With the recent publication of his book Elite Capture: How the Powerful Took Over Identity Politics (And Everything Else), Olúfẹmi O. Táíwò is becoming a leading thinker of the theory of racial capitalism. Since the publication of his two best-selling and award winning books, Stamped from the Beginning and How to Be Antiracist, Ibram X. Kendi has become the most prominent thinker on race in the US today. Kendi has also recently adopted the concept of racial capitalism to frame his social analysis.
Táíwò and Kendi share a commitment to careful investigation of the dynamics and interrelations of race and class, but in other ways they have sharply contrasting and even opposing politics. Not for the sake of labeling theorists as good and bad nor for trying to draw sharp lines around who belongs in contested political spaces, but for the sake of clearly defining political positions that shape efforts towards liberation, the contours of these contrasting and opposing politics are worth inquiring into.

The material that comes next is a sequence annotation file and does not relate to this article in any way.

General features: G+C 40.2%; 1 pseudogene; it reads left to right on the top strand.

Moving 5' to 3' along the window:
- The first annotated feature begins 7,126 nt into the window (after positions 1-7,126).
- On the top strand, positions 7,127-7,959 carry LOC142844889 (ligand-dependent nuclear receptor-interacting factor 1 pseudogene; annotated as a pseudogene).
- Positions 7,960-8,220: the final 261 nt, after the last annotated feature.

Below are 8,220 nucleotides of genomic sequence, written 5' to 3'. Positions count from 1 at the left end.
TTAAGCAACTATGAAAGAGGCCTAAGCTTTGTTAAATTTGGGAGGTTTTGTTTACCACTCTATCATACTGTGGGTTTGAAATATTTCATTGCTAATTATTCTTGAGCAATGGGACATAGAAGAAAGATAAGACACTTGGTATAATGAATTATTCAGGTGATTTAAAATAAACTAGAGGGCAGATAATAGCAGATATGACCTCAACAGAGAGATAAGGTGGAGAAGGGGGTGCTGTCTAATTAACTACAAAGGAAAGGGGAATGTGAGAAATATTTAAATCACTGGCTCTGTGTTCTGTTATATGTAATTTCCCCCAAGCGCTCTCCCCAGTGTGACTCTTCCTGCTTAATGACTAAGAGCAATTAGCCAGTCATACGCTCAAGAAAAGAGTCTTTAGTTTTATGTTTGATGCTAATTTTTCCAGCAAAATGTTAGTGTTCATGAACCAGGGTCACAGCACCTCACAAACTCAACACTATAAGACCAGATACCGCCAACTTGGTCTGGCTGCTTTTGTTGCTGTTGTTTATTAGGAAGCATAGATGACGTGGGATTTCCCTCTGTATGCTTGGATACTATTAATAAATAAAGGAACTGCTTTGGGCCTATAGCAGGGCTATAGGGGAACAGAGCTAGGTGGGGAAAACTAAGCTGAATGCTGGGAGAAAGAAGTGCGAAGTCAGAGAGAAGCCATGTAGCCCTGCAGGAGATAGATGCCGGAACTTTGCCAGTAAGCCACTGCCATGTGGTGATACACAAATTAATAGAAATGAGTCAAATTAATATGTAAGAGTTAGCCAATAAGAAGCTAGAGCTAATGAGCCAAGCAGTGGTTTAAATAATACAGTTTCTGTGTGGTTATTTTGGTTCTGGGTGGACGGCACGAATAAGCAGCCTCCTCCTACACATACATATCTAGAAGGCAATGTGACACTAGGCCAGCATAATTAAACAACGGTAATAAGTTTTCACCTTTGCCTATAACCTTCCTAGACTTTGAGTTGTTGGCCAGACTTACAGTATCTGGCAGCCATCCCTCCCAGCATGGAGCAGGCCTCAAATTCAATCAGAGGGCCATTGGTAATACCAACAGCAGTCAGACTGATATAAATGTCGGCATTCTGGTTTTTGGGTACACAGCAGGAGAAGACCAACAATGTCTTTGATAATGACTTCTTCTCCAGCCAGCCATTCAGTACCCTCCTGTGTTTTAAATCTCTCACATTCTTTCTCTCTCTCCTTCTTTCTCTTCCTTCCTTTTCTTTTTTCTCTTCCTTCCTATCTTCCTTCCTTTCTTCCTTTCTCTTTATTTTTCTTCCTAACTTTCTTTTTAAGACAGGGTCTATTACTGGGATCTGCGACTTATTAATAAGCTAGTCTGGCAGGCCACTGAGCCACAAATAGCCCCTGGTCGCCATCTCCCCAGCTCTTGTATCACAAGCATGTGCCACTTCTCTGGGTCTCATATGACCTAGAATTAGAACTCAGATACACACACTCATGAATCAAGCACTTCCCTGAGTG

The hotly debated tradition of racial capitalism theory and the renewed attention to race and class in contemporary social movements provide ample impetus for undertaking an investigative journey through the class politics of Táíwò and Kendi. Táíwò provides analytical tools for discerning the kind of class divides that Kendi tries to harmonize. Táíwò also happens to discuss many of the same historical figures that Kendi does, which enables an ideal opportunity to clearly compare and contrast their diverging class analyses. After briefly reviewing Táíwò’s book and then situating Táíwò’s class politics within the current political landscape, I use his work to pivot towards Kendi and then launch into a textual analysis of Kendi’s class politics.Continue reading